How Other People Perceive You Online

How Other People Perceive You Online

It doesn’t matter what you think about yourself or your company, in the end all that matters is how you are perceived by others.

On Social Media, as in life, sometimes it’s not just what’s on the inside that counts.

When the average person scours their favorite Social Media platform, like Google+, Facebook, or LinkedIn, for posts or people to follow, what do they look for?


• How many [fans / followers / circlers] or how many [likes / plus ones] do you have? After your profile photo and name, this number is generally one of the first areas people will see when viewing your profile (sad but true). However, don’t let this mislead you. Some take this to mean that high social signal and high follower counts (obtained by any means necessary) lead to more followers. That’s not true.

The best engagement is based based upon quality connections.Click To Tweet

• Build your connections slowly and sustainably. Give all of your [fans / followers / circlers] the attention they deserve.
• NEVER PURCHASE CONNECTIONS. Whether that is likes, circles, comments, followers, plus ones or reshares. Just don’t do it. I won’t even get into why it is useless. It’s easy to spot a high follower count user with low quality engagement. It’s just not worth being outed as fake.

Build your engagement and connections organically in order to be perceived by others, and by Google, as an authority in whatever it is you post about.Click To Tweet


• You have just moments to make an impact on your profile. This all depends on your image. Now you must be wondering, “My profile photo is great, I’m done, right?” Of course not. Your overall Google+ “Image” is they way you are perceived by others.

Your profile or page can be the first point of direct contact you have with your audience.Click To Tweet

Fully prepare your profile. Use keywords and be succinct. Differentiate yourself from others, highlight and broadcast your achievements to the world as well.
• Maintain a professional appearance. I do believe in people being able to be themselves online and still be professionals in the same playground, but that goes so far. Keep drunken debauchery to your private circles. Share family photos with family.
• That being said, I must reiterate. BE YOURSELF. Don’t be afraid to be humorous, show your adventurous side, tell us about your interests. People want to connect to other real people. That means you too, business owners! People are more likely to trust you as an individual, than as a personal profile with a corporate logo as a profile picture.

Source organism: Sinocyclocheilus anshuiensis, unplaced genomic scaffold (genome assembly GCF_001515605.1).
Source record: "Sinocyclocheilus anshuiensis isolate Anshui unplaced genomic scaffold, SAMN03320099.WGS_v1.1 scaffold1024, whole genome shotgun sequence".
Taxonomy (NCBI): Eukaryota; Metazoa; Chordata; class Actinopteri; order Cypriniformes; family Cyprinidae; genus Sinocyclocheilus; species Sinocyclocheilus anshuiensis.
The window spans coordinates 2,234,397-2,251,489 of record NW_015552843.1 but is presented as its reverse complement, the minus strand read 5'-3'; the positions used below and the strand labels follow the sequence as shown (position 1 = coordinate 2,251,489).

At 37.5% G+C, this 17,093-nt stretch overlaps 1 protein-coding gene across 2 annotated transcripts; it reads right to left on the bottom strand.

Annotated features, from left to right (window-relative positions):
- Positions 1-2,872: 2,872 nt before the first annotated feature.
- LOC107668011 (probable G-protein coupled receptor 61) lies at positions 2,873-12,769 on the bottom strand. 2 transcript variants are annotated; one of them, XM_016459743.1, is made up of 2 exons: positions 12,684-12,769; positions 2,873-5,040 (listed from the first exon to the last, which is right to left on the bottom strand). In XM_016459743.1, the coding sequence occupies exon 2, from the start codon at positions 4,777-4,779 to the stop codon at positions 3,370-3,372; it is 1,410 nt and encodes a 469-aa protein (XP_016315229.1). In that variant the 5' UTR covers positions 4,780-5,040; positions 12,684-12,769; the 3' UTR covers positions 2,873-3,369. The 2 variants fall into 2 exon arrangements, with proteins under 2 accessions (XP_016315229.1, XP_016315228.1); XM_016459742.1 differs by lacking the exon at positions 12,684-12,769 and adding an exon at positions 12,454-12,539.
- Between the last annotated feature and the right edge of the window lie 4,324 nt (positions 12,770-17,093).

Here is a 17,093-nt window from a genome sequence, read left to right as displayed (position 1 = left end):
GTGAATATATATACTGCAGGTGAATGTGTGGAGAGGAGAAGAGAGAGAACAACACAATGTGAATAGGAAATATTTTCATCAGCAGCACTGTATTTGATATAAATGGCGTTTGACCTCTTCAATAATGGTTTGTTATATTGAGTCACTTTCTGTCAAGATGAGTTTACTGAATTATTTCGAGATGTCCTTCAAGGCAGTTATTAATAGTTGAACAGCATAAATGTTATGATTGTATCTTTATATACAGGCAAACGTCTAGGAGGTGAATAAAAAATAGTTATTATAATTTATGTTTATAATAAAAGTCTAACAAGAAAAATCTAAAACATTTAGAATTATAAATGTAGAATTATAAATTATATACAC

• Always think before you post.
• Be approachable, genuine, and professional.
• Socialize, don’t sell. The sales come later. Also… be patient.


• If you read the first part, you already know to fill out your profile. Tell people what you like to post about, and then post about that! Don’t mislead people. No bait and switch. If you post about anything and everything, tell us that.
• Create the best posts you can. Check for duplicate news from your circles or within the community you post in before posting a big story. Don’t just re-post every story from your other social networks. Think to yourself, is this something that most of the community you are sharing it with would already know? If so, then it is probably not good to post.
• This goes with the last one: NO LINK LITTER. If you have found or written an interesting article, or found something to reshare that you think the community needs to see, please share it! But we want to know why you think it’s share-worthy. Not all of us have the time or inclination to click through and see if it means anything to us personally. So write a paragraph or two (yes, paragraph, not sentence) that summarize why you were intrigued. If we wanted a list of links with little additional information, we’d do a web search.

Cite your sources, thank people that brought information, posts, images, memes, videos, etc to your attention.Click To Tweet

Andrij Harasewych

Although I ended up graduating from Villanova University with a Bachelor's degree in Mechanical Engineering, a side passion of mine for the past decade has been business and marketing. After three years of working full time as a mechanical engineer, and part time as a freelancer, success in my freelance work motivated me to alter my path and focus fully on marketing.

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